A costly lawsuit could be brewing between members of the Board of Supervisors
After almost three hours of dense, legalistic debate Tuesday morning, the Board of Supervisors could agree on only one thing, and then just barely—that voters should decide whether the controversial Plan 5 redistricting proposal becomes the law of the land here.
From that point on, the matter got either really interesting or downright weird, depending on your perspective.
Remember that county voters have overwhelmingly supported a petition drive to repeal Plan 5. That has forced the supervisors either to abandon the plan or put it up for a vote.
OK, we’ll put it up for a vote, said the supervisors, including 5th District Supervisor Kim Yamaguchi, who authored Plan 5. But Yamaguchi also introduced a motion that would allow the voting districts set up by that very Plan 5 to be used for the March 5 election. In other words, voters would be organized by districts according to the very plan on which they were voting.
As if that weren’t enough, they also would be voting for new supervisors in Districts 3 and 4, the Chico-area seats now held by Jane Dolan and Mary Anne Houx. Dolan and Houx have charged vehemently that Plan 5 is a blatant effort to make it harder for them to get re-elected by placing much of their core constituencies in other, more rural districts.
That means that they will both face the very real possibility that, if Yamaguchi gets his way, they will be voted out of office on the same day that voters repeal the very districts that made them so vulnerable to defeat in the first place. Can you see lawyers smiling?
Indeed, Tuesday’s meeting was drenched with political and legal maneuvering.
Almost the entire county administration—including County Counsel Bruce Alpert and County Clerk Candace Grubbs—urged Yamaguchi to drop his motion to use the Plan 5 districts for the March 5 election. He staunchly refused, asserting that a California Supreme Court case decided in 1973 gives legal precedent to his cause.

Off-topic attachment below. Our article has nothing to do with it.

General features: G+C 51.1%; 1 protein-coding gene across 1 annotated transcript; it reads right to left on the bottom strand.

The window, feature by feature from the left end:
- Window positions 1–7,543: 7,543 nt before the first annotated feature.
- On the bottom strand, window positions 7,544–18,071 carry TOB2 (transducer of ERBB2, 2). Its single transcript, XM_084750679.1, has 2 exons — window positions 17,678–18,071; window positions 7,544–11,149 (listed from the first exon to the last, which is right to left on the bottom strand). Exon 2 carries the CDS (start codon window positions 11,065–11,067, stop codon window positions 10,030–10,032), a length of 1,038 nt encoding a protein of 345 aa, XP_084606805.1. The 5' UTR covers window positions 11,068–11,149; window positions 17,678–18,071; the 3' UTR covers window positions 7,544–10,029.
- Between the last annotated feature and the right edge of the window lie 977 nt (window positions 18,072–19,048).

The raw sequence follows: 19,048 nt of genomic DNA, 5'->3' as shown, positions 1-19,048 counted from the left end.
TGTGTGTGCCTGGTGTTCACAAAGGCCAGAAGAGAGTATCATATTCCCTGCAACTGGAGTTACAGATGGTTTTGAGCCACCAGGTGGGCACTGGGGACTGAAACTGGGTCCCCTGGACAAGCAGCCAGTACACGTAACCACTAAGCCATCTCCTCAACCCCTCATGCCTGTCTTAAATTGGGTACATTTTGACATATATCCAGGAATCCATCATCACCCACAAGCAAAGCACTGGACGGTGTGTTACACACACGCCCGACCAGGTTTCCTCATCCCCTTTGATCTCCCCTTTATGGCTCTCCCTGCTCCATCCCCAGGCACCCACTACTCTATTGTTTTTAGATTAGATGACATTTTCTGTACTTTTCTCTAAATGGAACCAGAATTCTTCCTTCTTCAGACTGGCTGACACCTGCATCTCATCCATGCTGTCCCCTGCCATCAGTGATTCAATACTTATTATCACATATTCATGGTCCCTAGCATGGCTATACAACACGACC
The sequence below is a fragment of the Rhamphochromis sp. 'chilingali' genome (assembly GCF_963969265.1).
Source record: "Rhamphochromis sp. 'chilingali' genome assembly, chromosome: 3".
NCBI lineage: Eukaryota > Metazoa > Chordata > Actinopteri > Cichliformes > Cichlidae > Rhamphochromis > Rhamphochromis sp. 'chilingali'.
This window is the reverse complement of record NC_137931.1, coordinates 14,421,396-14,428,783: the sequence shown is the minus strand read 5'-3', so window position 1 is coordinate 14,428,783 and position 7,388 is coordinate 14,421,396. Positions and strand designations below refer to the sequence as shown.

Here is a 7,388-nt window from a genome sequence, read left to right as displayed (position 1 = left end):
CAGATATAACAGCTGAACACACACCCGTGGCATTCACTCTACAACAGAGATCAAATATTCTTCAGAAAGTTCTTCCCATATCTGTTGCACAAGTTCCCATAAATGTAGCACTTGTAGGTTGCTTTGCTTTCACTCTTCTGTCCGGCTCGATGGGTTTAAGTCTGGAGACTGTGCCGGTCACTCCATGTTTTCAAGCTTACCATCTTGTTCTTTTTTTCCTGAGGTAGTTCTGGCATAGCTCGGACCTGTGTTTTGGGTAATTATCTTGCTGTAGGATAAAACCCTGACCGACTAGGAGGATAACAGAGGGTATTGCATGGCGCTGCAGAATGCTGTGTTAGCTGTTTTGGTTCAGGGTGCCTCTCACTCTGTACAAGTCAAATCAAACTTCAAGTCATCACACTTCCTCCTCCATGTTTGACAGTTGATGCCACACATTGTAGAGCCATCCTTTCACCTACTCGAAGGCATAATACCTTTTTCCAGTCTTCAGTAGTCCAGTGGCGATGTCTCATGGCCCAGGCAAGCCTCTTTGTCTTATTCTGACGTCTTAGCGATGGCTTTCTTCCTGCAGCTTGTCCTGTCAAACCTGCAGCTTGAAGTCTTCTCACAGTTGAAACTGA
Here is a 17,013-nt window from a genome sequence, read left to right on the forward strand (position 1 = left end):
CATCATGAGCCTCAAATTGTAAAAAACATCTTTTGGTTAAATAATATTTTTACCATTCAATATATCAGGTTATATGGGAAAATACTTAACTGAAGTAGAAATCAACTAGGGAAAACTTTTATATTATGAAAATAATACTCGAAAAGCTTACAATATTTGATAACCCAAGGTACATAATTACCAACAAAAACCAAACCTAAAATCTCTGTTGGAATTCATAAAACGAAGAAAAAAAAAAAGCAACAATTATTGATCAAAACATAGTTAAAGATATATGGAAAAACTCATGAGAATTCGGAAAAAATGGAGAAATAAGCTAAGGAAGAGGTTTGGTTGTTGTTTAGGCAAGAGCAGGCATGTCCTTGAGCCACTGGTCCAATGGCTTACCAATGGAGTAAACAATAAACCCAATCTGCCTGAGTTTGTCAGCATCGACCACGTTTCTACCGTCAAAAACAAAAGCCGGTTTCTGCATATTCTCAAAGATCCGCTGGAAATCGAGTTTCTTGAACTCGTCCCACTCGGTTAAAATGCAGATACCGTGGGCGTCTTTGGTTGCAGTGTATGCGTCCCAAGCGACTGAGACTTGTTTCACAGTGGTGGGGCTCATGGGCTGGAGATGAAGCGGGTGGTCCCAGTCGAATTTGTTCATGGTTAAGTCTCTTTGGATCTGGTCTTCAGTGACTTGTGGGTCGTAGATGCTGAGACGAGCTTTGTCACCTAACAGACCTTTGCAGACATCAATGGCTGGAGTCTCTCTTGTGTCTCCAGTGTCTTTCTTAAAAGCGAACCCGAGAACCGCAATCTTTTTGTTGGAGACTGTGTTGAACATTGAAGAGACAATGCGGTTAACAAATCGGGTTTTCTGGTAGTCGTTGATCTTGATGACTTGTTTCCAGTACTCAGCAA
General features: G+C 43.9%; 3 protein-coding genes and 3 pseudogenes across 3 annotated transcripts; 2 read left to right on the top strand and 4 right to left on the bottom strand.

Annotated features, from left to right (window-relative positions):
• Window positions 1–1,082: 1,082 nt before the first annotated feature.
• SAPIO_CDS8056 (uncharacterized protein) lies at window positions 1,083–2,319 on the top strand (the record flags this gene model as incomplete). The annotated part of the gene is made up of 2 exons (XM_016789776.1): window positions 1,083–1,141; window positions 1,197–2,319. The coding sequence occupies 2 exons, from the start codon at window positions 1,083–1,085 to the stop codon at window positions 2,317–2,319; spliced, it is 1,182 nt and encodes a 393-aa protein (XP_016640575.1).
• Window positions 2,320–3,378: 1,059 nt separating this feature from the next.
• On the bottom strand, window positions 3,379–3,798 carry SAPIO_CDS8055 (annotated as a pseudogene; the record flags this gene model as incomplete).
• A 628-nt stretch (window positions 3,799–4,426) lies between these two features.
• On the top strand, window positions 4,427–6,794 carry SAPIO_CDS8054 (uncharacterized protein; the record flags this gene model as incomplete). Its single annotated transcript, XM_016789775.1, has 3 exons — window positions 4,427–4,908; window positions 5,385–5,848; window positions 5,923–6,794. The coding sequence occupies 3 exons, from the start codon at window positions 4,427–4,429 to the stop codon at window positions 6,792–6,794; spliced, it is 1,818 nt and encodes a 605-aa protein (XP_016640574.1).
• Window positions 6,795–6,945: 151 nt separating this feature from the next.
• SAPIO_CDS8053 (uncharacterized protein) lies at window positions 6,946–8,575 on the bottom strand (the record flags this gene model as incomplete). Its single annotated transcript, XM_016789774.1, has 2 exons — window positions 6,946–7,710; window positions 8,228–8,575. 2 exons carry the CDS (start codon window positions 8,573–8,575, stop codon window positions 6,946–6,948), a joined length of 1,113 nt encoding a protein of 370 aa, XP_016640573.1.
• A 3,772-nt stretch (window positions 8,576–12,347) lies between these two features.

But Alpert, the county’s own lawyer, told him in no uncertain terms that his case was “legally flawed, inflammatory” and certain to be challenged in court. The resulting court and lawyer fees, he warned, could be “catastrophic” to the county.
“You’re using constitutionally inaccurate information,” Alpert said, “… to suggest an action that you have no legal authority to make. I know of no statute that could allow this body to enact anything that has been suspended by [a certification] of referendum.”
Even so, Yamaguchi charged on, reading several pages of a legal opinion he gleaned from conservative Sacramento attorney Charles Bell. Bell is the same man who spoke on Yamaguchi’s behalf when he first introduced Plan 5 under a storm of allegations of impropriety.
Alpert wasn’t the only county official who urged Yamaguchi to drop his motion. Grubbs told the board that, although she was “saddened” to do so, she planned to refuse to follow Yamaguchi’s edict that she include his precise wording on Plan 5 that he submitted for the March ballot, saying that the county has for years used stock wording and only plugged in ordinance numbers and the like. This way, she said, her office is fair and impartial.
She asserted that Yamaguchi’s wording was “inflammatory and argumentative,” a charge that Alpert supported.
Again, Yamaguchi refused to back down. He called Alpert’s assertion “totally inappropriate” and said that Grubbs (who is an elected official) “has no administrative authority to refuse an order by this board.”
Underlying all the rhetoric was the strong sense that this is an issue that will be finally decided in court. Both Yamaguchi and Josiassen seem as determined to see their motion approved as Dolan and Houx are to defeat it. And while a lawsuit between board members (in this case, it would likely be between Dolan and Yamaguchi) would probably cost the county hundreds of thousands of dollars, both Yamaguchi and Josiassen said they’re not averse to litigation.
“If this thing has to be decided by the courts, then that’s the way it will have to be,” Josiassen said. “Maybe that’s the way it will end up.”
Beeler will cast the deciding swing vote on the board, and while he has historically voted with Yamaguchi and Josiassen, he made no bones about saying that he isn’t fully behind them on this issue.
“I don’t like what I think you’re doing here,” he told Josiassen, while Josiassen was trying to have a vote on the issue. “And I fully expect [the referendum on Plan 5] to be successful in March … but I don’t know if what [Yamaguchi] is trying to do is really illegal.”
Beeler admitted he couldn’t make a decision on Tuesday and asked to table the issue until next week. After the meeting, he said that he plans to talk to “as many people as possible” about the issue.
“This is a big deal," he said. "I want the right thing to be done."